Following border closures and travel restrictions post-pandemic, labor has been increasingly scarce in agricultural manufacturing. Companies are turning to automation and robotics to tackle tasks like weeding, seeding, and harvesting.
Many robotics agriculture startups have received a boost in funding recently. For instance, Carbon Robotics received $27 million in Series B financing for their autonomous weeding robot. Tortuga, a harvest automation startup, raised $20m.
This focus on automation and robotics is shifting the structure and distribution of labor in manufacturing. Companies have to re-evaluate how to make the best use of their workforce.
Frontline workers in manufacturing will likely take on roles and responsibilities that utilize more of their communication and collaboration skills. Platforms that enable upskilling in manufacturing and employee engagement will become more the norm as we move into 2022.
Trend #5: More Focus on Carbon Neutrality
Climate change has become an urgent priority for the manufacturing industry. Manufacturing accounts for about one-third of global greenhouse emissions, which is driving companies to rethink their operations model and move towards low-carbon or carbon-neutral manufacturing systems.
Governments are taking big strides towards sustainability, investing trillions of dollars into combating climate change. These policies will require manufacturing to transform end-to-end operations, from designing and delivering products to factory models.
This overhaul of manufacturing operations will also prompt a shift in how companies approach internal communication.
A key component of building a more sustainable manufacturing workplace? Frontline digitalization, or the process of transforming paper and in-person based processes into digital ones.
Adopting platforms that support frontline digitalization reduces paper and costs, ultimately making it a more sustainable solution.
Trend #6: Increased importance of HR in Attracting and Retaining Manufacturing Workers
Part of dealing with the labor shortage and skills gap in manufacturing involves attracting and retaining younger workers and those re-entering the workforce post pandemic.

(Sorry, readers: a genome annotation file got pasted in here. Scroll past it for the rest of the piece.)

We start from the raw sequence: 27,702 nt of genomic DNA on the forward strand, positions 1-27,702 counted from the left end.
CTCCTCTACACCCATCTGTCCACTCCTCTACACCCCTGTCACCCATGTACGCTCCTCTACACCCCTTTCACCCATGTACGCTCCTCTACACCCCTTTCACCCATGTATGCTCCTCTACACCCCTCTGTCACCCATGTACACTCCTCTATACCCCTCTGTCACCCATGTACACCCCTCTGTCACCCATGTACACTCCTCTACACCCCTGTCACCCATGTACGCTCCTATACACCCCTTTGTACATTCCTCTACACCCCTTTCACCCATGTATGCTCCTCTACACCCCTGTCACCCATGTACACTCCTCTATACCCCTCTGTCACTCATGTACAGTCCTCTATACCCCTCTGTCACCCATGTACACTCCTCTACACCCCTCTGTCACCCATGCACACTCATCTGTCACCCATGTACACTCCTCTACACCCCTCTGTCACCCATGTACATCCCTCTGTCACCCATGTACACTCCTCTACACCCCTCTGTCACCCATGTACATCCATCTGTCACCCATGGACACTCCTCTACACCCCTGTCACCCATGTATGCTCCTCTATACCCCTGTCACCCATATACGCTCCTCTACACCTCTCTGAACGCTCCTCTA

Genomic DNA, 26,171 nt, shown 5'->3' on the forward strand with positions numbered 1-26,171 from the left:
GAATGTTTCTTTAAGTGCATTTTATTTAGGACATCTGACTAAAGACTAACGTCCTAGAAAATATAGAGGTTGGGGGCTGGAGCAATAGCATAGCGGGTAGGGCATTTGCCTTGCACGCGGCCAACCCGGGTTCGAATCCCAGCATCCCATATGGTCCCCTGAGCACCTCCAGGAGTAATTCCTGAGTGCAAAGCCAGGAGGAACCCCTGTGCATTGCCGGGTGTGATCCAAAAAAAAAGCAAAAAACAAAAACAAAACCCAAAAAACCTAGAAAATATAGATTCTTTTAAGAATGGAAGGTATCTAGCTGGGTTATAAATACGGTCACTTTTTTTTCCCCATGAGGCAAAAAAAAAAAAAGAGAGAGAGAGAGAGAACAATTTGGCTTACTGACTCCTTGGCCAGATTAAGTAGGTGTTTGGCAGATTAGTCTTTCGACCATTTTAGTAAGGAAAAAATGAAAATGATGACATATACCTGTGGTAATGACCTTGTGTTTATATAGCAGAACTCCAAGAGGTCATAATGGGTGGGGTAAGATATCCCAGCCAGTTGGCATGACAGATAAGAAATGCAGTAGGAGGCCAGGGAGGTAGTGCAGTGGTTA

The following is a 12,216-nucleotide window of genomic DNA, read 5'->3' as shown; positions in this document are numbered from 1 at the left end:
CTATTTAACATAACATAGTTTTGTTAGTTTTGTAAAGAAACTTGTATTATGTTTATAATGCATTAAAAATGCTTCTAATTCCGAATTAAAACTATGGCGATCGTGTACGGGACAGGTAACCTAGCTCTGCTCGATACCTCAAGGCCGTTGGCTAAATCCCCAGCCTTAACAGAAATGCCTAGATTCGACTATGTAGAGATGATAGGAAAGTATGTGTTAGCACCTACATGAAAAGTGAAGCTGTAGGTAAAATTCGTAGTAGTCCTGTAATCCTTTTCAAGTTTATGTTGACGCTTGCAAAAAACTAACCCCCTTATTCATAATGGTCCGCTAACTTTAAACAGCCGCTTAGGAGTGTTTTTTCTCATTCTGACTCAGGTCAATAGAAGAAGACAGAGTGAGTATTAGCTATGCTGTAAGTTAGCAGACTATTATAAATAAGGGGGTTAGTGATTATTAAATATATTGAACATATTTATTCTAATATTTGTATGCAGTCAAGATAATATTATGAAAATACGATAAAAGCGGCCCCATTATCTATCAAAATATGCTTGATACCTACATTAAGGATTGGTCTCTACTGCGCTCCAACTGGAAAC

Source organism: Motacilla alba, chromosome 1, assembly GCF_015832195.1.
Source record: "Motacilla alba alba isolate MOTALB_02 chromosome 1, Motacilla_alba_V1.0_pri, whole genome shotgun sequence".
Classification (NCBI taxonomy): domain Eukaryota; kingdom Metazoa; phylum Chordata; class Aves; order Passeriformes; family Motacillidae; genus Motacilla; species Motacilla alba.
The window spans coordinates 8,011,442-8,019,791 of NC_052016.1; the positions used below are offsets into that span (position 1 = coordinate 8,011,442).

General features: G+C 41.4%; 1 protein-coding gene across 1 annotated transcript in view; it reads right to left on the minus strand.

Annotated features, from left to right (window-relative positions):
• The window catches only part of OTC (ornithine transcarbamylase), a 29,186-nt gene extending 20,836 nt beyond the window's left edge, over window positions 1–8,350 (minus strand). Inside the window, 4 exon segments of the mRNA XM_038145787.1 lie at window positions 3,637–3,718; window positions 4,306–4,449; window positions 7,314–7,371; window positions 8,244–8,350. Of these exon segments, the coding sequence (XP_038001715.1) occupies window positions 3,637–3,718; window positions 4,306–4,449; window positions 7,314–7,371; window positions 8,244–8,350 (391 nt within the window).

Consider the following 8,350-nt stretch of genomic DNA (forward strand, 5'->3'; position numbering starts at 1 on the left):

Older workers who have built expertise and hands-on experience are retiring. At the same time, automation and robotics are creating demand for new roles and skills in manufacturing.
Manufacturing companies need to attract new workers and boost employee retention to solve the skills gap and keep up with demand. Moving into 2022, we’ll see HR departments rethink their approach to the employee life cycle.
At Kapco, a metal stamping and fabrication company based in Wisconsin, the HR team created a plan that showed workers how they could develop their skills and increase compensation over time. This ultimately led to increased engagement and reduced turnover.
Developing a career roadmap during the interview process is a great way to signal to employees that the company cares about their future.
Trend #7: Employees Participating in Continuous Learning and Improving Skills
Learning and skills development doesn’t stop on the last day of onboarding. Continuous learning is one of the key factors in employee retention, especially for younger workers.
69% of employees under the age of 25 report staying with their current employer because they are offered training and development opportunities.
Despite that, there is a gap between how leadership views development and how frontline workers do. In a study by the Manufacturing Institute, more than 9 in 10 leaders were satisfied with training and development while two-thirds of frontline workers weren’t.
One way to make continuous learning sustainable for existing employees is to offer mobile training programs on a platform like Beekeeper.
With Beekeeper, managers can develop an effective manufacturing training program that employees can complete on their mobile device. Beekeeper’s inline translation tool ensures that every manufacturing worker has equal access to participate:
2022 Manufacturing Trends At a Glance
Here’s a recap of the trends we’ll see in manufacturing:
- Companies will have to focus on employee retention to keep up with the demand in output despite a declining labor force
- Supply chain disruptions will require workarounds and effective internal communication
- Diversifying the workforce will be key to building resiliency
- Roles will shift as automation and robotics becomes more prominent
- Companies will make an urgent effort to achieve carbon neutrality
- HR will have a greater role in attracting and retaining workers
- Organizations will make more effort to offer continuous learning and development